CHARLESTON, WV (LOOTPRESS) – Starting in spring as temperatures begin to warm, motorcyclists are traveling West Virginia’s winding country roads and scenic highways. May is Motorcycle Safety Awareness Month and traffic safety officials with the West Virginia Governor’s Highway Safety Program (GHSP) are partnering with the U.S. Department of Transportation’s National Highway Traffic Safety Administration (NHTSA) to remind motorists to Share the Road with Motorcycles.
Unfortunately, motorcyclists are significantly overrepresented in traffic crashes and fatalities. Per vehicle mile traveled, motorcyclists are about 29 times more likely than passenger vehicle occupants to die in a motor vehicle crash and are 4 times more likely to be injured. It is essential that vehicle drivers pay complete attention on the roads. Even the smallest momentary lapse in a vehicle driver’s awareness can result in the death of an unseen motorcyclist.
In 2019, there were 5,014 motorcyclists killed in traffic crashes in the U.S., a decrease from 2018 (5,038). Motorcyclist deaths accounted for 14% of the total highway fatalities nationwide that year. In West Virginia, motorcyclist deaths accounted for 11% of the total roadway fatalities in 2019.
A key way we can reduce traffic fatalities and keep our roads safe is for drivers to understand motorcycle safety challenges such as size and visibility, and riding practices like downshifting and weaving to be able to anticipate and respond to motorcyclists’ behavior. Motorcycles are among the most vulnerable vehicles on the road, putting riders at greater risk of death and serious injury in a crash.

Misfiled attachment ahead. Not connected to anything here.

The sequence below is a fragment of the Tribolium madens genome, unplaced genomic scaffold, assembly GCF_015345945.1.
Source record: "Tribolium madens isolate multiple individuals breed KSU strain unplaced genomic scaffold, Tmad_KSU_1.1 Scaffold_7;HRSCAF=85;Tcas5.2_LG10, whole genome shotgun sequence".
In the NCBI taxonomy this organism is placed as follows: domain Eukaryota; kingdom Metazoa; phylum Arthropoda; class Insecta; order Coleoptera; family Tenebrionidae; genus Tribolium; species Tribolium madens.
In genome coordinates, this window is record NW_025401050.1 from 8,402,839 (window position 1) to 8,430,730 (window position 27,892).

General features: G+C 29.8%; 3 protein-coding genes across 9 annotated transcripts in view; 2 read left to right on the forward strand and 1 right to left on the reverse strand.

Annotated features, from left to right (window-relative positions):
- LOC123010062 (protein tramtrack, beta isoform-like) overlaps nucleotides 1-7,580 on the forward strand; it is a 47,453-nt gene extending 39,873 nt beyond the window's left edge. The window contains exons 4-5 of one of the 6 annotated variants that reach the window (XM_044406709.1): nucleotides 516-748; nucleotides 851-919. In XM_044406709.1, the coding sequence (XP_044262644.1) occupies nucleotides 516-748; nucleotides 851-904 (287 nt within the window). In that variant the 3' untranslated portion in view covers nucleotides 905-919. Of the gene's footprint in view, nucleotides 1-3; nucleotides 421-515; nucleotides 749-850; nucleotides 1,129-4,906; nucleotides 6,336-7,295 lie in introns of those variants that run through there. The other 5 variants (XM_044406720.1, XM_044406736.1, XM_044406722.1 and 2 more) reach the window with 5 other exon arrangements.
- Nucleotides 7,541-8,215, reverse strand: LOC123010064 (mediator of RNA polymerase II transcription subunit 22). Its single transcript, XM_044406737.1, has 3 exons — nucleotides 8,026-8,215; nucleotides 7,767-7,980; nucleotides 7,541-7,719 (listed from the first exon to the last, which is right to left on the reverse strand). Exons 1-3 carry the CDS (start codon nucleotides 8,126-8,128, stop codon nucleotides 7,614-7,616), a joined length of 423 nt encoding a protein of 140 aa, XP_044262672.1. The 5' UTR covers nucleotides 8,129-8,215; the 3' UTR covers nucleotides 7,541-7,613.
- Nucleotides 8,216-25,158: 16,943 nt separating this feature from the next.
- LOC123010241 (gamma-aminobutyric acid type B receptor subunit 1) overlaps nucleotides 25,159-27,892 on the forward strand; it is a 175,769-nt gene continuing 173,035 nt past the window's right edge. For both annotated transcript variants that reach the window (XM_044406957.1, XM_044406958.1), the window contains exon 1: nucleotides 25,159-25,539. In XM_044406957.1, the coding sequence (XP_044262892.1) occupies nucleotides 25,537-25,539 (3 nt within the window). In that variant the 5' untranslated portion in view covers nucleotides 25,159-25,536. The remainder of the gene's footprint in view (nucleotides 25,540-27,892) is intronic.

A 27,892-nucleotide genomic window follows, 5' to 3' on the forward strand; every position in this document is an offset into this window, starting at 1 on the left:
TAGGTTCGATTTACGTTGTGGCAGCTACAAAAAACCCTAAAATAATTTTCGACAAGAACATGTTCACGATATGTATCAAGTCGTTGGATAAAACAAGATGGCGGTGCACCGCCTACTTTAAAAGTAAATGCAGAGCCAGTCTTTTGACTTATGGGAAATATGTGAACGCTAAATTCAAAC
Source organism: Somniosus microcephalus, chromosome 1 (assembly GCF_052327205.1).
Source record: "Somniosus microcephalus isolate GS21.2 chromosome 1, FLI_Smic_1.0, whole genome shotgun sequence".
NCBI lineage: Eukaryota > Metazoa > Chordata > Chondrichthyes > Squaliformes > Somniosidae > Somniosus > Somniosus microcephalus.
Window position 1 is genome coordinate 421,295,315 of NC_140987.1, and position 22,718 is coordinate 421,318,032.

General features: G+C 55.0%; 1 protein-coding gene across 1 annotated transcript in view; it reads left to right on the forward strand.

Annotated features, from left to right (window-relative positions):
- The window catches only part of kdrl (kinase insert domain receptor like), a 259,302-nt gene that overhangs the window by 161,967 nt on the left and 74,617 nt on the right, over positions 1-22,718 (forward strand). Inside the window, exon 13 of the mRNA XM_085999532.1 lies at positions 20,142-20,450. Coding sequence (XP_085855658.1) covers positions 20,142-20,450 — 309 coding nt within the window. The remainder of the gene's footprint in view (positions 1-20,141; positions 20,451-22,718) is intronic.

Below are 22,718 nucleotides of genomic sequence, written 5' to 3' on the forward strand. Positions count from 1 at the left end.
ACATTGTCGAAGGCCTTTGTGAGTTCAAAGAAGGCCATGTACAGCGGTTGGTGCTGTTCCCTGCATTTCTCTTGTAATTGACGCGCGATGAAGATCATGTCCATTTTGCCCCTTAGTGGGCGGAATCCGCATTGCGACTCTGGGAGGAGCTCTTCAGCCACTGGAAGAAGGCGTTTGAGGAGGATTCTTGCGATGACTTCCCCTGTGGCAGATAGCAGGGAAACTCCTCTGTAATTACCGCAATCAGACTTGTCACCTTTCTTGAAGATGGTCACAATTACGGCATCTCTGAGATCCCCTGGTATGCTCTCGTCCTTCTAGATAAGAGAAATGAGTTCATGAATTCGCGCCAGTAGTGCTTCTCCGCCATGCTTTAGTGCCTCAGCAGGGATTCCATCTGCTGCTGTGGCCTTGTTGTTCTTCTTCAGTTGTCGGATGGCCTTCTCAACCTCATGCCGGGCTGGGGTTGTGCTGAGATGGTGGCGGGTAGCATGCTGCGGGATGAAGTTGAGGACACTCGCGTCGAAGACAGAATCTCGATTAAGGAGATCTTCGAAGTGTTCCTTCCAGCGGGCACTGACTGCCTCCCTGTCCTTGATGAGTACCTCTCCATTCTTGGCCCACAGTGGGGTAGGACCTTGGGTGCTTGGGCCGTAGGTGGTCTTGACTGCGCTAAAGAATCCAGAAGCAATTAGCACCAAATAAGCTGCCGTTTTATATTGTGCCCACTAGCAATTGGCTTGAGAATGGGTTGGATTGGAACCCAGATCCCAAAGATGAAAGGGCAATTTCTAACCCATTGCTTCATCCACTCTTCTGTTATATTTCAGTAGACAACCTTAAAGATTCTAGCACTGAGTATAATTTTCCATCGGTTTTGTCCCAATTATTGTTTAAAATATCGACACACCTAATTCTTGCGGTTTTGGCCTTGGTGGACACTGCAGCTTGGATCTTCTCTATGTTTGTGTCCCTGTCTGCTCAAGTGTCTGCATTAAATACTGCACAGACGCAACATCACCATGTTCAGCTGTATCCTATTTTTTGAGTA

“Motorcycles have smaller profiles, so it’s easy to misjudge their speed and distance from a vehicle,” said Bob Tipton, GHSP Director. “Intersections are danger zones for motorcycles. Watch for turning motorcycles before you turn.”
Safety on the roadways requires that everyone do their part. While driving, please follow these tips to keep motorcyclists safe:
- Always check your blind spots
- Be cautious when passing
- Remember that motorcycles react more quickly than cars
- Allow adequate following distance
- Motorcycles cannot stop as quickly as a car
- Do not tailgate a motorcycle
- Weather warning – bad weather can reduce your visibility
- Help keep riders safe in the dark by increasing your following distance and refrain from passing
- Do not high beam motorcycles at night
- Stay in your lane
- Inform motorcyclists of your intention to turn
- Take a second look at left turns and intersections
Motorcyclists need to take precautions as well, so they are as safe as possible.
“Riding a motorcycle is more complicated than people think. Some people think that if they rode a dirt bike or bicycle as a kid, they could ride a motorcycle. The truth is, operating a motorcycle requires a great deal of knowledge, skill, and practice,” said Mary Jarrell, GHSP Motorcycle Safety Training Coordinator.
“The best advice I can give motorcyclists, whether new or seasoned, would be to take a safety course,” Jarrell said.
Jarrell shared the following tips to help motorcyclists be safe on our roads:
- Take a safety course – https://wv-msp.org/
- Ride sober
- Get to know your motorcycle
- Wear proper motorcycle gear – a DOT-approved helmet is a must
- Inspect your motorcycle before each ride
- Obey traffic laws, use signals, and obey the speed limit
- Check the weather before leaving
- Be visible
- Be observant and watch for road hazards
- Stay a safe distance behind other vehicles
To learn more about motorcycle safety, visit https://www.nhtsa.gov/road-safety/motorcycle-safety.
For more information about the West Virginia Governor’s Highway Safety Program, including Motorcycle Safety Training, visit www.dmv.wv.gov/ghsp or call 304-926-2509.